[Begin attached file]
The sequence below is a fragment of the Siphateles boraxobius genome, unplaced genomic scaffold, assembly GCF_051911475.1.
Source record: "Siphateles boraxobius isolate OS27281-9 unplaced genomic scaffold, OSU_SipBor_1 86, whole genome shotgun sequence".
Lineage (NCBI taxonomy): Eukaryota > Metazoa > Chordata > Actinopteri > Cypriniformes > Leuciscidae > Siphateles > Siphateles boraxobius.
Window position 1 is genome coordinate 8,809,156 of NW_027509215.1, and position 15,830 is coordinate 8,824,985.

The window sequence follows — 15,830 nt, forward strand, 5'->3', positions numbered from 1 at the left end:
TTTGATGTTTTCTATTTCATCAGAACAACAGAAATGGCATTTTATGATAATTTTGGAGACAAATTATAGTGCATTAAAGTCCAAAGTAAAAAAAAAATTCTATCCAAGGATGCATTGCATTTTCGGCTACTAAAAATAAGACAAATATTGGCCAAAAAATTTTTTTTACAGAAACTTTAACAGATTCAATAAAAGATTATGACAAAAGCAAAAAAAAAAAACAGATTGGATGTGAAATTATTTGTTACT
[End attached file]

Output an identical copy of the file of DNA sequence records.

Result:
The sequence below is a fragment of the Siphateles boraxobius genome, unplaced genomic scaffold, assembly GCF_051911475.1.
Source record: "Siphateles boraxobius isolate OS27281-9 unplaced genomic scaffold, OSU_SipBor_1 86, whole genome shotgun sequence".
Lineage (NCBI taxonomy): Eukaryota > Metazoa > Chordata > Actinopteri > Cypriniformes > Leuciscidae > Siphateles > Siphateles boraxobius.
Window position 1 is genome coordinate 8,809,156 of NW_027509215.1, and position 15,830 is coordinate 8,824,985.

The window sequence follows — 15,830 nt, forward strand, 5'->3', positions numbered from 1 at the left end:
TTTGATGTTTTCTATTTCATCAGAACAACAGAAATGGCATTTTATGATAATTTTGGAGACAAATTATAGTGCATTAAAGTCCAAAGTAAAAAAAAAATTCTATCCAAGGATGCATTGCATTTTCGGCTACTAAAAATAAGACAAATATTGGCCAAAAAATTTTTTTTACAGAAACTTTAACAGATTCAATAAAAGATTATGACAAAAGCAAAAAAAAAAAACAGATTGGATGTGAAATTATTTGTTACT